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[Update] The Generative Literature Project

updated: 
Sunday, August 24, 2014 - 4:43pm
full name / name of organization: 
The Generative Literature Project/Hybrid Pedagogy

The Generative Literature Project is calling for the participation of two additional Creative Writing/Digital Writing faculty from campuses across the United States to participate in the creation of a transmedia generative digital novel.

This project will take place during Fall Semester 2014, and will involve students and faculty in writing a minimum of one class assignment, one faculty character sketch, and a collaborative analysis of the main character's motive and alibi.

Students and faculty may also wish to create artifacts via social media and blogging, and participate in project "Tweet-Ups" and Google Hangouts as the project progresses. All project writing will be completed by November 1, 2014.

Languages on Trial: Translation and the Law, NeMLA, 30 April - 3 May, 2014

updated: 
Sunday, August 24, 2014 - 2:11pm
full name / name of organization: 
Oisín Keohane (University of Toronto) and Ian Fleishman (University of Pennsylvania)

In appealing to the law, one must appeal to language. This raises the question of what kind of appeal to language can be made before the law, and in what ways the law depends on language. Consider Socrates in Plato's "Apology" for instance, pleading to his fellow Athenians to treat him as a stranger, to act as if he were a foreigner, an outsider, one ignorant of the 'native tongue' spoken in Athens. One might highlight how this Socratic 'as if' introduces narrativity and fiction into the very core of legal thought, a narrativity and fiction that the law is both troubled by and which it nevertheless frequently utilizes.

CFP Reminder: The New Materialisms - Issue 19, FORUM Postgraduate Journal of Culture & the Arts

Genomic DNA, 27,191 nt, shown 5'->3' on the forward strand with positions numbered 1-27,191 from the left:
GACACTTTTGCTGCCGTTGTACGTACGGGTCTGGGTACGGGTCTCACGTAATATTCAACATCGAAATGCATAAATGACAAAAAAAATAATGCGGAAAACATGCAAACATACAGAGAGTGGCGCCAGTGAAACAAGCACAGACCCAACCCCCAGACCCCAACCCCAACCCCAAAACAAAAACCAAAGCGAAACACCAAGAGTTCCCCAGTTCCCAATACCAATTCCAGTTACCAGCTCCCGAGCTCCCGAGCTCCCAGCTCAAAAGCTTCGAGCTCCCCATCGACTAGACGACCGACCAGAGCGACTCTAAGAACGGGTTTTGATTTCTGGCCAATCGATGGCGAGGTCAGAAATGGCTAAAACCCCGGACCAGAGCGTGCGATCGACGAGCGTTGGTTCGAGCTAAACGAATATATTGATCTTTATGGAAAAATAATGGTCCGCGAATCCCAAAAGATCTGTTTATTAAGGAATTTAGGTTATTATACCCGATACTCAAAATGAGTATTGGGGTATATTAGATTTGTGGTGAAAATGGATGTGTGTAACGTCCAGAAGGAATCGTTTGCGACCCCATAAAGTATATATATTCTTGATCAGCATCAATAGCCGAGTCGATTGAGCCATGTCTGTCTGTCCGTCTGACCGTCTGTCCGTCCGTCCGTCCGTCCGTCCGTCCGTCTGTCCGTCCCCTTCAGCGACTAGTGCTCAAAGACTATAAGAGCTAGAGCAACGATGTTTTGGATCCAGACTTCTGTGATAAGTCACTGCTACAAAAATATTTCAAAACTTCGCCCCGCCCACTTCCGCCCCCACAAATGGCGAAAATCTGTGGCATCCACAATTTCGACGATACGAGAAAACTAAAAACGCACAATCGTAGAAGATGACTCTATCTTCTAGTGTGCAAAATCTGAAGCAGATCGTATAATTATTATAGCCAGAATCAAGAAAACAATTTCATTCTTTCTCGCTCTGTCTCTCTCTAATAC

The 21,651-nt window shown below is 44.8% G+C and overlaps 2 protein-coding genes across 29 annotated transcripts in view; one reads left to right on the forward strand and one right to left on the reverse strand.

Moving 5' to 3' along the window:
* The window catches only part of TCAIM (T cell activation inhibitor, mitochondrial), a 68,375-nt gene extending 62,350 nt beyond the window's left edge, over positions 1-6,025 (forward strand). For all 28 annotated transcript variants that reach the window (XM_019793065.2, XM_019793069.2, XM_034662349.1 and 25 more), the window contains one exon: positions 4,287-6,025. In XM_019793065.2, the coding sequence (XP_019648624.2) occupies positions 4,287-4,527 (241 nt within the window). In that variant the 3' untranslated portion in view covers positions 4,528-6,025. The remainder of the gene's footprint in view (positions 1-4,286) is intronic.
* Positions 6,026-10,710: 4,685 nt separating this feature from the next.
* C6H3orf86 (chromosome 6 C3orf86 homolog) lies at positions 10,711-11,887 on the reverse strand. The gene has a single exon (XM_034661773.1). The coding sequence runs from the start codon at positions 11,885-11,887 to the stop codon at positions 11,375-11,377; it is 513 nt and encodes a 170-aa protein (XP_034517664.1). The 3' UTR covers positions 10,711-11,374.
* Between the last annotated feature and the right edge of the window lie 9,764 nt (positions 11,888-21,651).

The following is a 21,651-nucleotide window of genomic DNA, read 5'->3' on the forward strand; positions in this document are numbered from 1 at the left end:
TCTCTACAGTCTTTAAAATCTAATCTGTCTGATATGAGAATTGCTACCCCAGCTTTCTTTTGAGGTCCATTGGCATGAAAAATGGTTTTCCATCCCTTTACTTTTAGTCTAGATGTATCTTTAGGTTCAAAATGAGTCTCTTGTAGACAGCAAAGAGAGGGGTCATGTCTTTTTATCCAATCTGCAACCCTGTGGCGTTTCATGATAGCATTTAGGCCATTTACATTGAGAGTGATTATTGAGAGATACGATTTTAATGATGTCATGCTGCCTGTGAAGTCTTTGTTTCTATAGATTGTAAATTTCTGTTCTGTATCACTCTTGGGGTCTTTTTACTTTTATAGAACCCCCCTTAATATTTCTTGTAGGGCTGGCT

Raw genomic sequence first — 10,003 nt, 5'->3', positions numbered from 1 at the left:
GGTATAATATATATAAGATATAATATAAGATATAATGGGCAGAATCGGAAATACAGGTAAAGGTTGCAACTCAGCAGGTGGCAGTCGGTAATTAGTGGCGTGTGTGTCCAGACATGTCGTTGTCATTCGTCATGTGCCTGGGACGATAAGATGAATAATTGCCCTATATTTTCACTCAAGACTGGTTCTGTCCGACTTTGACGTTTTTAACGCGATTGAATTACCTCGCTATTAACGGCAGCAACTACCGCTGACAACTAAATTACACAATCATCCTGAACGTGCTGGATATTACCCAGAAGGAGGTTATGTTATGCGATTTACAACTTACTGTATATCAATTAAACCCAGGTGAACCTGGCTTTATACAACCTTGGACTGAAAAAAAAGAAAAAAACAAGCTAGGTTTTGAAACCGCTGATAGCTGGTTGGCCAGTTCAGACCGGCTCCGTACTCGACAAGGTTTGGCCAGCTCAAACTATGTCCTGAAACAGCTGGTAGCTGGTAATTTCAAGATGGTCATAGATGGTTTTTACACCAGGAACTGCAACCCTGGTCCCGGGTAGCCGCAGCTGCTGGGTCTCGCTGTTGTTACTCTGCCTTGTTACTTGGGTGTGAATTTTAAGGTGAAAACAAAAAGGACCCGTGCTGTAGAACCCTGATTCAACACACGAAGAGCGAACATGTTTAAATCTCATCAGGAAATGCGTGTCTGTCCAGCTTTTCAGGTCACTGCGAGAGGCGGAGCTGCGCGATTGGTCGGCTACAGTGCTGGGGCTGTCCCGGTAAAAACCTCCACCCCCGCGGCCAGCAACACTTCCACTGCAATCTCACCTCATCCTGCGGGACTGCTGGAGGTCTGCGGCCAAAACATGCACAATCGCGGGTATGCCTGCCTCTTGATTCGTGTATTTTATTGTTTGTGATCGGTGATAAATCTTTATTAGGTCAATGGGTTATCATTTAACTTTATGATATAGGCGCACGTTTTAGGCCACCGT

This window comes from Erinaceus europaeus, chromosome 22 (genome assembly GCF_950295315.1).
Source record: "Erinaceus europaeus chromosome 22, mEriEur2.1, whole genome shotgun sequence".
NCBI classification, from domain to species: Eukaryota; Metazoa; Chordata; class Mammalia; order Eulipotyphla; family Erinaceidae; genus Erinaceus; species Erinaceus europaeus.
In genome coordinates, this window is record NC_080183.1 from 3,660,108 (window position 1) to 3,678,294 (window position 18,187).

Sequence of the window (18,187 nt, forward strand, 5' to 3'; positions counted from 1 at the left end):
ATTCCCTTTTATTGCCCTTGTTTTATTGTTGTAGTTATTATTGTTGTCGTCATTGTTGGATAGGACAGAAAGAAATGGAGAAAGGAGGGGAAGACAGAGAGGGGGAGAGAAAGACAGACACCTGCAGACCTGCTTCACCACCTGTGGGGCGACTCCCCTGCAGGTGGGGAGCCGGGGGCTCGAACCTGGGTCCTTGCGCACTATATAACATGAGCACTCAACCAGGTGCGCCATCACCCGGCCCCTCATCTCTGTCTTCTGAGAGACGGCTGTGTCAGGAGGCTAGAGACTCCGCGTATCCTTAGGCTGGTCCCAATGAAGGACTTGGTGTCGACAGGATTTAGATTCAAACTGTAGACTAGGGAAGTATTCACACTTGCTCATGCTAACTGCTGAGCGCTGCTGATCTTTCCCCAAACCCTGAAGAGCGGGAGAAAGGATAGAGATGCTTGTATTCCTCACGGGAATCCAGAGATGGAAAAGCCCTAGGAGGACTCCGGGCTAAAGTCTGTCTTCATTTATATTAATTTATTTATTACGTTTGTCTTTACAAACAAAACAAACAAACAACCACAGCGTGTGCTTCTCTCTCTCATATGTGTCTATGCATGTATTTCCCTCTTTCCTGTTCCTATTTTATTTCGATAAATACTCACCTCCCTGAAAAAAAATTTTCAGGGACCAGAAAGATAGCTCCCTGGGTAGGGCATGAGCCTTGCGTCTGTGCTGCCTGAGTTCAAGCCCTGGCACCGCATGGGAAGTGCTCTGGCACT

updated: 
Sunday, August 24, 2014 - 4:42am
full name / name of organization: 
FORUM: University of Edinburgh Postgraduate Journal of Culture & the Arts
contact email: 

The role of matter has often been marginalised in much of philosophical thought. Rapid scientific and technological advances in the twentieth century, however, have since heightened the awareness of our place in the world as embodied human beings. This has revealed a pressing urgency to confront the ethical and political implications of our material practices within the dynamic terrain of contemporary times. As such, recognising the importance of material factors has led to an emergence of ways in which our prevailing understandings of material reality can be transformed.

[UPDATE] CFP: Early American Animal Studies, SEA-OIEAHC, Chicago, June 18-21, 2015 (DEADLINE EXTENDED)

updated: 
Saturday, August 23, 2014 - 8:58pm
full name / name of organization: 
Society of Early Americanists - Omohundro Institute for Early American History and Culture
contact email: 

Call for Proposals (DEADLINE EXTENDED):
SEA-ASLE Roundtable in Early American Animal Studies
SEA-OIEAHC Conference, Chicago, June 18-21, 2015